I want to thank Jill Franklin (1928-1988) and her family for providing me with my new favourite social hang-out. Jill has a memorial bench high above London on Hampstead Heath. It’s a lovely spot but quite hidden, and it’s where I like to sit with one friend and chat and drink tea to numb the weirdness of 2020.
We’ve all been meeting outside for months, of course, but until the end of October, Londoners were allowed to sit outside a pub with up to five other people. I did that a lot. Now the prospect of sitting under a patio heater while drinking and hooting with laughter seems as remote and alluring as a five-star beach break.
Winter lockdown has given the most popular bits of the Heath — north London’s finest outdoor space — an authentic festival vibe: mud, crowds, happy groups of drinkers and frequent public urination. Away from all that, and with our own private view of London, Jill’s bench is perfect for non-rule breakers like me.
Current UK rules allow us to socialise with just one other person in an outside space, so benches represent my entire social life. I am not alone. I see pairs of friends everywhere, roaming the parks of London in search of a good, sheltered place to sit — something we haven’t done since we were teenagers carrying contraband cider and cigarettes.
A bench, it turns out, is exactly the right length for two people to sit socially distanced from each other. We face ahead, looking at the view. Why, I think, didn’t we do this before? Watching the sun come up or go down over my beloved city is wonderful.
And talking while facing straight ahead (looking towards the view, not each other) encourages a surprising amount of intimacy. This, I belatedly realise, is why parenting books tell us to have serious talks with our teenagers while we are driving. People often open up more when they are not locked in eye contact.
The power of the humble bench as an easy way to foster connection is well documented. Anyone who has been heartbroken to see their child alone at breaktime knows that primary schools can be lonely places. Many playgrounds now have a “buddy bench”, and any child sitting there alone will be joined by a designated volunteer. It works for adults, too: the Friendly Bench initiative in the UK is just one of many groups in communities worldwide which encourage people to sit together with the aim of reducing social isolation. After 2020, we might see even more of these groups spring up. I hope so.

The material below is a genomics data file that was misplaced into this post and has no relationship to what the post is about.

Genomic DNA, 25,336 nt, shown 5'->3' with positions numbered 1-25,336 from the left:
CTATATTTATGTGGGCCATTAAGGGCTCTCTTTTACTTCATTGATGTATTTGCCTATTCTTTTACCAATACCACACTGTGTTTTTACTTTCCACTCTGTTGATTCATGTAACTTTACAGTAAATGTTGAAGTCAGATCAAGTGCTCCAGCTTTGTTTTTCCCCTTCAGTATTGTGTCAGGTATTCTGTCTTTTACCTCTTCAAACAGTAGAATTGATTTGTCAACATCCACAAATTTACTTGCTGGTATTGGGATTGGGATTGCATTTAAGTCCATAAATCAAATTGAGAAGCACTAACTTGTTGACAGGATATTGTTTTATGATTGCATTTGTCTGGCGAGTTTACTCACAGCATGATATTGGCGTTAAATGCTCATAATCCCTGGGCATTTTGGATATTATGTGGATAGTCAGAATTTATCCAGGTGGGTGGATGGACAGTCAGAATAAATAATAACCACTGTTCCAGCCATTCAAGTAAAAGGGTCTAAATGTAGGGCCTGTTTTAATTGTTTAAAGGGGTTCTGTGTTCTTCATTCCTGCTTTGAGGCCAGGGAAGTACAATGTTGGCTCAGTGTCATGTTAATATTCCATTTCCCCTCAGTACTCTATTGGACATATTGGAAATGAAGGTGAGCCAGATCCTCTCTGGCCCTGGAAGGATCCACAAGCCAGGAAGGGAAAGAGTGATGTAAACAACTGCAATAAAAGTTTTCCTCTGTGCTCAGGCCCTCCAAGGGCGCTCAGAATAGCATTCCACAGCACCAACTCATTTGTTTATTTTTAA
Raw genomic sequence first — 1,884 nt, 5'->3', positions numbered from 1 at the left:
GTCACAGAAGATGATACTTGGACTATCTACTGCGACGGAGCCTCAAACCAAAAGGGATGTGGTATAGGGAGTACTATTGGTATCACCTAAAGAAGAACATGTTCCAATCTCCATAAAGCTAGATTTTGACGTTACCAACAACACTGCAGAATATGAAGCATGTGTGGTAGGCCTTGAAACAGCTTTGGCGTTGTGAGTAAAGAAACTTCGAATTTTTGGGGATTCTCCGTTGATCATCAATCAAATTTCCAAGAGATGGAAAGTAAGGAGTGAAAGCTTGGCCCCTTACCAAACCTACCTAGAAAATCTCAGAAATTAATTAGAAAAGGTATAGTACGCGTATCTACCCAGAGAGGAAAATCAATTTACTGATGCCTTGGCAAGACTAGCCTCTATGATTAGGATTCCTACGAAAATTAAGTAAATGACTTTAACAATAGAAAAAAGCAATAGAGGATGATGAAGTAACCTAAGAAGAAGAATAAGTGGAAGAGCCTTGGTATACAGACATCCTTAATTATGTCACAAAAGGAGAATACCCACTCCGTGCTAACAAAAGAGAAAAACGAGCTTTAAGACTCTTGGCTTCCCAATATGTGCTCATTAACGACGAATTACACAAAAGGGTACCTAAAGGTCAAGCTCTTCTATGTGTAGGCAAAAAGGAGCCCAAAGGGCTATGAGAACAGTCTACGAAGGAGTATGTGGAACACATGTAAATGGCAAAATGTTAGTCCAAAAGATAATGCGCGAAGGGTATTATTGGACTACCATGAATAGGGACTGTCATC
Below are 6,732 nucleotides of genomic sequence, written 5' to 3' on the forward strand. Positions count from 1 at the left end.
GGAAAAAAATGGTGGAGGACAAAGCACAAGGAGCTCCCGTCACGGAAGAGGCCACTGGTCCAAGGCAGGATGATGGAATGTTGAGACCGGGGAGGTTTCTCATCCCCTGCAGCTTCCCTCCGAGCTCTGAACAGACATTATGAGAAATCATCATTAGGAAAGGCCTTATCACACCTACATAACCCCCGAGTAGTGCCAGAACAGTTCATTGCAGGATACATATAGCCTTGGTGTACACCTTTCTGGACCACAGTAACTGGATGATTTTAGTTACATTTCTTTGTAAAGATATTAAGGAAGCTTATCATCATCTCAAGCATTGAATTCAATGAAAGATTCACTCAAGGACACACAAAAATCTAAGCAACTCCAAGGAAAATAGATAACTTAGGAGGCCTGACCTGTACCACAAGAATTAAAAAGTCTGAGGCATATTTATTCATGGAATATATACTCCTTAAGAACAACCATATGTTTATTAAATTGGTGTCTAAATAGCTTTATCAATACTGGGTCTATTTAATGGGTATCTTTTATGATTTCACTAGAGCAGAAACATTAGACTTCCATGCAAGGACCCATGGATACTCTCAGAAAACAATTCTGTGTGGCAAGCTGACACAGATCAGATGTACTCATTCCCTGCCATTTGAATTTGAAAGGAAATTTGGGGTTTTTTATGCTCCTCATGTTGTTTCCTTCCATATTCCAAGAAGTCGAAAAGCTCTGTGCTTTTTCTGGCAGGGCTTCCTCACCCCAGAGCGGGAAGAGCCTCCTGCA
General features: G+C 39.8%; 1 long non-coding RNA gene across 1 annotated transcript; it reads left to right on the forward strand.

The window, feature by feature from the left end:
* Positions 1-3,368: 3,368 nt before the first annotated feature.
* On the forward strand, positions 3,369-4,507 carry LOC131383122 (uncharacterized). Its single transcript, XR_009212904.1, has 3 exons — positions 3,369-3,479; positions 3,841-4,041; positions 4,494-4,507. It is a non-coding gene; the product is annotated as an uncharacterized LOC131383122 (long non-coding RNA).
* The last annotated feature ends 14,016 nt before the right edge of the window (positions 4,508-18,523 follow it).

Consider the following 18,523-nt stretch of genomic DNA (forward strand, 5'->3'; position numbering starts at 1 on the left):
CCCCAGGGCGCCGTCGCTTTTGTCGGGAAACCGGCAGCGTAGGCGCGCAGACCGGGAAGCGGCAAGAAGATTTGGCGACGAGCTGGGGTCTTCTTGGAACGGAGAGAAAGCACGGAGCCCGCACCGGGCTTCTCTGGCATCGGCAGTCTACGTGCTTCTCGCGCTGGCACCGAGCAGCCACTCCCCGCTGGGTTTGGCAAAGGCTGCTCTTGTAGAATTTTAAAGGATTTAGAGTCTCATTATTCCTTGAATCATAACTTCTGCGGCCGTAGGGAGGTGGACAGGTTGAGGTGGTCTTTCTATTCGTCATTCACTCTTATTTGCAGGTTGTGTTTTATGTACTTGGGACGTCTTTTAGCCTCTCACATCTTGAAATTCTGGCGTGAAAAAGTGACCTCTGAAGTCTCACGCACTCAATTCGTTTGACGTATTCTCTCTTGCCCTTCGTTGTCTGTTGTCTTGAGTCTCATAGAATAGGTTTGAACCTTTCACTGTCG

I’ve bought a flask for the tea that fuels my new social life and, sometimes, I bring biscuits. The other must-have accessory is a plastic bag to sit on, because November benches are always damp. The cold — the sort that gets to your core, even when the temperature is mild — is always with us. While I miss the thrill of winter swimming (outdoor pools and the Hampstead swimming ponds are shut in London’s lockdown), it’s good to drink hot tea without manoeuvring around the clumsy, numb fingers that come after a November dip.
Last week, I saw a pair of middle-aged friends on a bench, wrapped up against the persistent drizzle, sharing a bottle of red wine and a large bag of crisps. They were talking so intently that they seemed oblivious to the rain.
The same thing happened to me: I have just had a rare “in-person” catch-up with one of my team on a bench overlooking St Paul’s Cathedral. The normally bustling square was empty, and as we sat talking about our work, the rain started to pour down. We barely noticed, so carried away were we with the novelty of our not-Zoom meeting. Perhaps we are all a bit hardier now than we were in March.
Finally, and perhaps most pleasingly, I can still have a bench-lunch with one person at a time from our small band of fellow office-goers. There’s a verdant garden just outside our building — in the Before Times it was full of Pret-a-Manger-munching workers, but it’s now so quiet that we can hear birdsong and watch the foraging mice.
We can still approximate normal office lunchtimes: swapping gossip and tips and news of promotions and mutual colleagues and their children and of life, now lived remotely. We are keeping the wheels of office culture in motion — and the benches warm — until our much-missed colleagues can join us once again.